The prognosis of esophageal varices depends on the etiologies of the portal HTN leading to the development of varices and also on the liver function status. Decompensated cirrhosis is defined by ascites, variceal bleeding, encephalopathy, and/or jaundice. Patients who have esophageal variceal bleeding have a 1-year overall mortality of 30% to 40%. Patients who have esophageal varices without bleeding or ascites (compensated cirrhosis) have a mortality rate of 3.4% per year. 
Patients with cirrhosis and no varices should have surveillance endoscopy every 2 to 3 years, or yearly if they develop decompensated cirrhosis.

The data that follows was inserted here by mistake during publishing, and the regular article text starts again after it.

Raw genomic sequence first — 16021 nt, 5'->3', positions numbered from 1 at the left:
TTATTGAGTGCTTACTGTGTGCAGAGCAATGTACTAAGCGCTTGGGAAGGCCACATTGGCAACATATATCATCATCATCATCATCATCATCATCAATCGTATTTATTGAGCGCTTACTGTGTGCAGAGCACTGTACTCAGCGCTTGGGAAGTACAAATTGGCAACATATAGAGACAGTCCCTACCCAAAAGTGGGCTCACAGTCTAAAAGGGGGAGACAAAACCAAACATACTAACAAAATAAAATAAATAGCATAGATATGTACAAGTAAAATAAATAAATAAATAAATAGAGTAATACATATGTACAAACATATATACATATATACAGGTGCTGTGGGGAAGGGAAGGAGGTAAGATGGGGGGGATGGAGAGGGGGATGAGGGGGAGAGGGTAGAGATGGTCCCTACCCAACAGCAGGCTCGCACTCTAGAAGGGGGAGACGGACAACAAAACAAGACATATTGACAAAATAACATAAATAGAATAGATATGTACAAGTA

Patients who have cirrhosis and small varices should have repeat endoscopy every 1 to 2 years.
Patients on beta-blocker treatment for prevention of variceal bleeding do not need surveillance endoscopy.
Patients should participate in prevention strategies that improve their liver function. Self-help management is dependent on the etiology of the portal HTN. For example, patients with alcoholic liver disease need to take responsibility in reduction and/or cessation of alcohol use, especially when they have had an episode of variceal bleeding. In most other etiologies of portal HTN, patient education is also an important aspect of ongoing management.